As the oil and gas industry grapples with what appears to be a “new normal” associated with fluctuating oil price, technological innovations aimed at minimizing the overall costs of safely producing hydrocarbon are also becoming normal. New technological developments in drilling, reservoir evaluations, completions and production are on the increase. In reservoir evaluation, innovations aim at not just providing cost-effective means of acquiring reservoir properties but also novel approaches to acquiring quality measurements that will enhance knowledge of the reservoir.
Formation permeability measurement is one of the most critical parameters in the determination of hydrocarbon production. It drives a key part of the recovery factor in reservoir simulation, field development and reservoir management. In-situ permeability measurement can be derived from in-situ formation mobility data using formation testing, core analysis and well tests. All these direct permeability measurements provide intermittent station measurements and may not effectively address the varying porosities and permeability changes within the well intervals.
Other challenges with direct permeability evaluation methods are the associated costs and time it takes to complete such evaluation. A good example is the process of permeability evaluation from core samples. It takes a relatively long time to acquire and evaluate core samples, which affects the ability to make timely decisions on the well completion. Similarly, a well test approach is time- consuming and relatively expensive.
In resolving the need for an accurate continuous permeability profile, several techniques have historically been used by log analysts and geoscientists. The most common techniques include the use of porosity logs, geochemical logging, invasion profile (from resistivity measurement), nuclear magnetic resonance tools and acoustic Stoneley arrival.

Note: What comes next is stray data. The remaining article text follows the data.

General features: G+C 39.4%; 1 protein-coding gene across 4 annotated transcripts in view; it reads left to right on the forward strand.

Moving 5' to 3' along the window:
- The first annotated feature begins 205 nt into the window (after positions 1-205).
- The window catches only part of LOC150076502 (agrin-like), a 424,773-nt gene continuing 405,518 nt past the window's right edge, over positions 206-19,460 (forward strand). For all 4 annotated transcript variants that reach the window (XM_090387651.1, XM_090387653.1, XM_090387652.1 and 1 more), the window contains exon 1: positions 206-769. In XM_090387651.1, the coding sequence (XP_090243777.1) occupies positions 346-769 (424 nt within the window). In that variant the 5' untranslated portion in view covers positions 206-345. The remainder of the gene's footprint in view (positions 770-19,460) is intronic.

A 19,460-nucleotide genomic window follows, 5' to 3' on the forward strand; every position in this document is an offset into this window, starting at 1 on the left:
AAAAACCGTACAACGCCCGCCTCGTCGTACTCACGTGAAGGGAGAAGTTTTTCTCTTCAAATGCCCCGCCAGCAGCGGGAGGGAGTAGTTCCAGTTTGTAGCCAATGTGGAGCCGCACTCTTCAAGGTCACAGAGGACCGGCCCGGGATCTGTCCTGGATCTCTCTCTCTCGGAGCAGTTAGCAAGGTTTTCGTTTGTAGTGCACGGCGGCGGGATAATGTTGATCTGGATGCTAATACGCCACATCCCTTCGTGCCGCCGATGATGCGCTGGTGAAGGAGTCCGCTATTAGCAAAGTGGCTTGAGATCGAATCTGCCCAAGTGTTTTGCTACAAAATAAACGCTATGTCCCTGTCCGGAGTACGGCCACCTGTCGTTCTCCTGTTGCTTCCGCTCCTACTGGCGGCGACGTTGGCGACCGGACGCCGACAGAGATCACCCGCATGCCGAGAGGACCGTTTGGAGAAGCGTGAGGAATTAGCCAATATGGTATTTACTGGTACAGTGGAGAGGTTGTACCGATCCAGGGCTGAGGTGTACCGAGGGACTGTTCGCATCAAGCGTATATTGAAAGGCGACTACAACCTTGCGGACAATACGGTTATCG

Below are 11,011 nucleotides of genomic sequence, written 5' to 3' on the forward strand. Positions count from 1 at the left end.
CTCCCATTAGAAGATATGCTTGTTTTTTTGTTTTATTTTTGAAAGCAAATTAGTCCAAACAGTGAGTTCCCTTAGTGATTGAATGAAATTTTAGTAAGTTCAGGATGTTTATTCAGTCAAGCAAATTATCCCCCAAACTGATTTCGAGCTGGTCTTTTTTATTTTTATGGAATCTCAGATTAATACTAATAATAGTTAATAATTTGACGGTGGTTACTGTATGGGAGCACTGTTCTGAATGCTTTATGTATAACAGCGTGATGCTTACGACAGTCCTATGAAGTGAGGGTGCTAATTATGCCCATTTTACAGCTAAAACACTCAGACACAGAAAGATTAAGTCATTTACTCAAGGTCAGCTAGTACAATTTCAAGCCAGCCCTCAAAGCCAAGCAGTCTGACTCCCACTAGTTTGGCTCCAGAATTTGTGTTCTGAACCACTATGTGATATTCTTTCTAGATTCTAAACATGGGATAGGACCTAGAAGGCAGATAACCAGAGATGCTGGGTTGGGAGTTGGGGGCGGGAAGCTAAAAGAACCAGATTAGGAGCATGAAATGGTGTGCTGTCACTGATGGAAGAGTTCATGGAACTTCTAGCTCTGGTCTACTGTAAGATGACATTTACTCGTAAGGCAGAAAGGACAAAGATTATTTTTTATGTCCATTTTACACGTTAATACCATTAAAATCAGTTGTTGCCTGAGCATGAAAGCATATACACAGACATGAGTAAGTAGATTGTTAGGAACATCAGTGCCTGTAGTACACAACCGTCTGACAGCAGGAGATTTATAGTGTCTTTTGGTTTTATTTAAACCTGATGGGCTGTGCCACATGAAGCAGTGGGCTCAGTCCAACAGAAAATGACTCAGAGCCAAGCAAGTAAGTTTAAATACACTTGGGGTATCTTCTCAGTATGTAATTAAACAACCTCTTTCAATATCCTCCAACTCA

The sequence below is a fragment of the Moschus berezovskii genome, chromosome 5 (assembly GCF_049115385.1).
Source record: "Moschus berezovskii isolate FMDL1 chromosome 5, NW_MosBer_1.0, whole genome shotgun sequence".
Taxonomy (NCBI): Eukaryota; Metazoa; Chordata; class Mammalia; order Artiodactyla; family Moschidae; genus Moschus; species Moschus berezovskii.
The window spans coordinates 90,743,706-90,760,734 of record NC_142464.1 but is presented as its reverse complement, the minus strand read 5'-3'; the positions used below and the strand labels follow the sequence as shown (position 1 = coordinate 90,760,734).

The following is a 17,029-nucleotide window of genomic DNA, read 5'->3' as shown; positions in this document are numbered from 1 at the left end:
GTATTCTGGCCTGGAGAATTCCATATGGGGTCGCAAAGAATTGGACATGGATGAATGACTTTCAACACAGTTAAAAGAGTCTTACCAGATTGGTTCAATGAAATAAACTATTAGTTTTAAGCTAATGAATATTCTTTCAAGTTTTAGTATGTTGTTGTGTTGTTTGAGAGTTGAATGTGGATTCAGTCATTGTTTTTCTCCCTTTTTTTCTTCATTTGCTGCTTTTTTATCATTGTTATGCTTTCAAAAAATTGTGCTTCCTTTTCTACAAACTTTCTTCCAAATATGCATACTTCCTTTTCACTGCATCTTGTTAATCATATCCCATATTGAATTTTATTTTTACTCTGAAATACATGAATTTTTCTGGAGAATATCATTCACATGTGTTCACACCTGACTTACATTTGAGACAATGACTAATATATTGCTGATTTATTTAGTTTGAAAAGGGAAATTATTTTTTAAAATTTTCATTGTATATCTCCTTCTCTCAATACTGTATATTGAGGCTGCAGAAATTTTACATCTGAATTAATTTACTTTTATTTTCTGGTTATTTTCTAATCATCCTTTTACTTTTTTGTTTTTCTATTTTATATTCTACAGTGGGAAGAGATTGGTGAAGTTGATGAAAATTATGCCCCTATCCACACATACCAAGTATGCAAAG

The use of acoustic Stoneley arrivals for permeability has been a subject of discussion among geoscientists over the past four decades, starting with the early attempt to measure permeability from Stoneley wave by Rosenbaum in 1974. While significant work has been conducted over the years on Stoneley-derived permeability, doubts remain on the accuracy and reliability of this technique. Stoneley wave generation is highly sensitive to several downhole factors, so the reliability of the Stoneley wave presents a challenge. The Stoneley wave acquisition challenge is further amplified in an LWD environment.
The drilling environment in which the LWD acoustic measurement is acquired has its challenges with drilling noise and tool centralization.
Drilling noise has a major influence on LWD acoustic measurement; therefore, the ability to detect Stoneley arrivals could be affected by it. Acoustic noise can be generated through vibrations of the drillstring as a result of its rotation. The LWD sonic tool position may experience complicated movements during drilling, which must be kept under control, otherwise it will hit borehole walls and generate significant drilling noise. Drilling noises are mainly low-frequency waves, which propagate along the borehole like Stoneley waves. This limits the ability to easily detect Stoneley waves.
The presence of an LWD acoustic tool replaces a large portion of the fluid volume in the borehole, making the Stoneley wave in the remaining fluid annulus quite sensitive to the tool position in the borehole. That is, an off-centered tool reduces the Stoneley wave masking the effect of formation permeability. This concept makes tool standoff one of the critical factors that affect Stoneley measurement in LWD. Standoff relates the tool centralization and its relative position to the wellbore. A standoff-enhanced Stoneley permeability approach utilizes the Stoneley wave arrivals from a unipole LWD azimuthal sonic tool to derive a continuous permeability index.